We’ve all heard the comments. If you are the parents of more than 2.5 children or come from a family of more than 2.5 siblings, then you’ve heard something at some point in your life. It can be a nod and a wink with a sarcastic “You guys are busy”, as if having five children allows time for the spouses to spend all their time between the sheets. Or it can be a look of derision as the poor mother herds her brood into the local Walmart trying to pick up some groceries with an uncooperative toddler and three others milling about. My wife once got blamed for contributing to global warming when we were at three kids. Then there’s that wonderful comment of “Don’t you know what causes that?” Um…why yes, yes we do.
There are a whole bunch of reactions people have when they see a “large” family of over three kids, but there is one that is almost universal: they must be Catholic.
Catholics definitely have a reputation for producing larger amounts of offspring than the national average, but there is another side of the coin to the kiddie conundrum as well. My wife encountered it when she was at a Catholic conference full of different organizations hawking their wares.
She conversed with a woman who was one of those “arrows in the quiver” types, and was told that she and I are being selfish for only having four kids. Yep, forget the fact that we’ve had five miscarriages in a row, one nearly resulting in her death, after four healthy births. We’re selfish because we’re not trying hard enough to pump out kids like they’re being assembled in a factory, riding down the conveyor belt.
In this view of childbearing, some folks deem it necessary to have as many as possible, and look down on those who don’t share the same convictions. There’s got to be a happy medium in there somewhere, right? I mean, the Church teaches openness to life, but does that openness mean that we should be having as many children as we can before time runs out on the biological clock?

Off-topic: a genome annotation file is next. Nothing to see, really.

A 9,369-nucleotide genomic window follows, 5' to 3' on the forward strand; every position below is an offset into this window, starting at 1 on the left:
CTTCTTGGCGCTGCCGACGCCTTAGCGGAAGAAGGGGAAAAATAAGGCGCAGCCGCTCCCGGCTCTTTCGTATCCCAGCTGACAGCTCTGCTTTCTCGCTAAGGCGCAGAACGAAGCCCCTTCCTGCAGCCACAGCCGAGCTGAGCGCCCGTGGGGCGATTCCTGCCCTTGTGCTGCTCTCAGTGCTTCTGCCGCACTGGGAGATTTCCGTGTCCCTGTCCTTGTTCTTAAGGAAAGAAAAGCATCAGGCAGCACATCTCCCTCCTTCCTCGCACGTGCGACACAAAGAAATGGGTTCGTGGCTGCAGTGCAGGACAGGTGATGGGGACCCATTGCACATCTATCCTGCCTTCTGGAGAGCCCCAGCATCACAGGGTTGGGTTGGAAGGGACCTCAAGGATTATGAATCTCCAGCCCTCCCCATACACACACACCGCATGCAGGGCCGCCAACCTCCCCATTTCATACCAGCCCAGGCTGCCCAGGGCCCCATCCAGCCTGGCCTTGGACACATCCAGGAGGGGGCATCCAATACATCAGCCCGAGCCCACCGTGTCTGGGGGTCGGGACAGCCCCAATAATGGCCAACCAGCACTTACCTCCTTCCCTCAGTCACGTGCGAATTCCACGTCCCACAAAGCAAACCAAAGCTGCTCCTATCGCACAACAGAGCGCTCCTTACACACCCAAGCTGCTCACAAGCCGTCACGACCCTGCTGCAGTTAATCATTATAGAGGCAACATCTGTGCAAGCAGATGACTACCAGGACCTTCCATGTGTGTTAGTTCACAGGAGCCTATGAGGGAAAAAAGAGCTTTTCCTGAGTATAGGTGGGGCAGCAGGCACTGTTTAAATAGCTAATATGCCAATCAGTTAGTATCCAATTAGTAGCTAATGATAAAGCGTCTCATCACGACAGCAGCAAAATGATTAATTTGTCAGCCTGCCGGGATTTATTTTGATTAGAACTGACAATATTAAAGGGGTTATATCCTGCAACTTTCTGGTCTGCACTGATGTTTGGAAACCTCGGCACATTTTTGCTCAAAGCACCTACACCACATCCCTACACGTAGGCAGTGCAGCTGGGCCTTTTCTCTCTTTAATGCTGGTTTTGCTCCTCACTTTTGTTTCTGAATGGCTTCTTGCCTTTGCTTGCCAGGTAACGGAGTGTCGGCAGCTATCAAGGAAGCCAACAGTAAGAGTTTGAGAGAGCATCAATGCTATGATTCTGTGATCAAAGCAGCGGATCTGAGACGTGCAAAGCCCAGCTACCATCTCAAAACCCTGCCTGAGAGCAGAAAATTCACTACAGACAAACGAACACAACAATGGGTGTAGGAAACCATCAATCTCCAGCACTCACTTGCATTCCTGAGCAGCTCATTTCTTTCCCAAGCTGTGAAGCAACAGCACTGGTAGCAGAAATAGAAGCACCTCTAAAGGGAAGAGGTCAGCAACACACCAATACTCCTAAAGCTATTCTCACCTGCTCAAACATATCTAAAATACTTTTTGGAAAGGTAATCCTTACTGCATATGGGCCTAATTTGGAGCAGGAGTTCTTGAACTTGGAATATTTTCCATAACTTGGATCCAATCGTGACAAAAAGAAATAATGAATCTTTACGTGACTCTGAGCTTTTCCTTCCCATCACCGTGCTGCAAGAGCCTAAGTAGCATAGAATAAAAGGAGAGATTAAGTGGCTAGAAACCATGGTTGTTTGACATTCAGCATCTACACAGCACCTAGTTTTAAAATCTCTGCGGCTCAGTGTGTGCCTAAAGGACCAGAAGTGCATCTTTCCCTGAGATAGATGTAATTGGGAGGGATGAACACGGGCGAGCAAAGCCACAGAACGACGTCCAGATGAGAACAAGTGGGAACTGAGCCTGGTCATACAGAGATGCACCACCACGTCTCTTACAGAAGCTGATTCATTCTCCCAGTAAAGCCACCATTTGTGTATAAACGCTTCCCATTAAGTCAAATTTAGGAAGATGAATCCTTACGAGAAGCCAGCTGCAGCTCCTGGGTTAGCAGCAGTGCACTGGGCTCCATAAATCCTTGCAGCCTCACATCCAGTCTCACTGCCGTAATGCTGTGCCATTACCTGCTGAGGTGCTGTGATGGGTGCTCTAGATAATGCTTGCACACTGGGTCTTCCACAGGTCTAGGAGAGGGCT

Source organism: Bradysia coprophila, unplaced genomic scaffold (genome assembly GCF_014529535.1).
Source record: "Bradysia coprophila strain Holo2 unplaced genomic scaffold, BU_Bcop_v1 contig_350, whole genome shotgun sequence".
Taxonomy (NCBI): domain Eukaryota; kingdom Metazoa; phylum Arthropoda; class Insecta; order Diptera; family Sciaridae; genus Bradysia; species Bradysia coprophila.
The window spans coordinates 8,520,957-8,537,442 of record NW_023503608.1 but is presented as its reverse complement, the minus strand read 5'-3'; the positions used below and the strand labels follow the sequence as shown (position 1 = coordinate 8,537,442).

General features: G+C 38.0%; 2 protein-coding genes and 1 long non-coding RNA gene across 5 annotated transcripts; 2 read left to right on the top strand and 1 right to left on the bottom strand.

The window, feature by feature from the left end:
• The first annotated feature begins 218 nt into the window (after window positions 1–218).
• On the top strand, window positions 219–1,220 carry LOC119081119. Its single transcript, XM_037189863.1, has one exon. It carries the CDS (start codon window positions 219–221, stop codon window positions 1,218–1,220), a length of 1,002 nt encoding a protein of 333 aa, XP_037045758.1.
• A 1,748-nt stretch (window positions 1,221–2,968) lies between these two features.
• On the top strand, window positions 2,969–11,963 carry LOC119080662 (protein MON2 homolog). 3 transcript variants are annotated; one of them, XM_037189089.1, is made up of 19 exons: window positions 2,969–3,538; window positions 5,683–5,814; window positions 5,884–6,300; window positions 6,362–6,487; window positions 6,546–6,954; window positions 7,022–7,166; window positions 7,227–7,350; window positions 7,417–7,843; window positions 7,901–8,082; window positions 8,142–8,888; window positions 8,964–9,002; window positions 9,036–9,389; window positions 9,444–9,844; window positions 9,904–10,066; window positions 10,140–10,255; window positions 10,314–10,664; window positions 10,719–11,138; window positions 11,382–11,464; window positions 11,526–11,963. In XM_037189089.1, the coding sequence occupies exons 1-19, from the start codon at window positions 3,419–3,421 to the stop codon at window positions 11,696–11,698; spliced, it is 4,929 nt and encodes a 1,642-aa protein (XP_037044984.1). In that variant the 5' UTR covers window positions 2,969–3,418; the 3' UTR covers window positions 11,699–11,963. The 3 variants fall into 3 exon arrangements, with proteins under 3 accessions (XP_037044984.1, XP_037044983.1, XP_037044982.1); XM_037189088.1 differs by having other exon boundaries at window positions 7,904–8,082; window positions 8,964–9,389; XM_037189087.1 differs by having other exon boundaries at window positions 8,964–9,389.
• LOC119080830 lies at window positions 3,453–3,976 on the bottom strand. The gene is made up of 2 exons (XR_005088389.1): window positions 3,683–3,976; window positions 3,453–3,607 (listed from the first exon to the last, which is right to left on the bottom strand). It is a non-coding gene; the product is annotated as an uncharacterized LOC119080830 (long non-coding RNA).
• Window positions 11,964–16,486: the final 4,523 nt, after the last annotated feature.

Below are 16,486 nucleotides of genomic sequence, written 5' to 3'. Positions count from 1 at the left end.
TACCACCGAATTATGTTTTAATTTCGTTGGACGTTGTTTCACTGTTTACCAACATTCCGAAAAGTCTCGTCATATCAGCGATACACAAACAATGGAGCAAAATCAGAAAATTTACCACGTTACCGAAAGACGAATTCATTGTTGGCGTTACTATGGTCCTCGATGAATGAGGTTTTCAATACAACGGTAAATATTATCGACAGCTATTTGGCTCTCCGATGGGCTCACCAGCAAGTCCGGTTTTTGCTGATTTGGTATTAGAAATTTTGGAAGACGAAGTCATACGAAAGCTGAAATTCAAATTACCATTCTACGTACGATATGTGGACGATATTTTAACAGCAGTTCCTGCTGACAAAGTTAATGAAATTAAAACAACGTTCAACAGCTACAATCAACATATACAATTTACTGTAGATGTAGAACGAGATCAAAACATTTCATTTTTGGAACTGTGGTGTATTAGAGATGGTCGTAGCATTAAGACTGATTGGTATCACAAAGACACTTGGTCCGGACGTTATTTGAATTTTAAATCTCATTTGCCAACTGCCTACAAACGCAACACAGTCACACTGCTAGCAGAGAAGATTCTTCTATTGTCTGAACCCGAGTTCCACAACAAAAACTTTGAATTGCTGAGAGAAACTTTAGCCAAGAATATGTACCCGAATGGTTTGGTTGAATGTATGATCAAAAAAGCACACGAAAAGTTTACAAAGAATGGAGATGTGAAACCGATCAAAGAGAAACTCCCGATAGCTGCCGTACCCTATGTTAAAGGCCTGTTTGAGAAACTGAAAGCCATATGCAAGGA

The Church officially teaches that pregnancy can be avoided only in extreme circumstances. The thing is, she doesn’t really clarify what those circumstances may be. Obviously we’re not supposed to avoid pregnancy by pumping ourselves full of cancer-causing hormones or by utilizing convenient forms of treated plastic, but the Church does teach that pregnancy may be avoided.
A lot of couples use Natural Family Planning (NFP), a way in which the woman’s fertility cycles can be charted and therefore pregnancy avoided by abstaining during fertile times. That sure sounds good on paper, and it is very effective, but it can be quite difficult.
When a woman is in the fertile part of her cycle, her entire body is ready to create that life. Her pheromones send out signals on all frequencies, her appearance becomes slightly different to be more attractive, and it drives us guys crazy. Just when nature is saying “Make a baby!,” that is the time when you have to abstain from relations if you discerned that it is not a good time to bring another life into the world. Not fun. (If you want to check out some realistic and funny views of NFP, just search for Simcha Fisher.)
Back to the matter at hand.
I think the important thing to remember is that God gave us the amazing gift of being co-creators of new life. That means that He gets to have a say and so do we. I hope we can all agree that God has a little more vision and wisdom on the subject, and so it is therefore our responsibility to be in communication with Him as we discern our family size. Not everyone is meant to have thirteen children, and not everyone is mean to have just two. Each person is different.
When we enter into marriage, we take a vow to be open to life as God may give to us. Sometimes that may not seem to be the most convenient timing, but the fact remains that we stay open to the possibility that God can decide that right now is a great time for a couple to conceive a child. We have the responsibility to wisely discern our part in the co-creation of life.
We are not all meant to be Catholic baby machines, having kids from the moment we say “I do” till it is no longer physically possible. We have to prayerfully discern what God’s will for our families is and recognize when we should try to avoid pregnancy, or when to try for one. The size of one’s family is not an indicator of their faithfulness or adherence to the teachings of the Church, and it is not our place to judge another family because they may have only one child. Let’s leave that part to God and remember that the gift of co-creation is inherent to a marriage and that we must all discern it for ourselves.
Love and Sexuality – Straight from the USCCB website.
Catechism of the Catholic Church (CCC) 2368,2370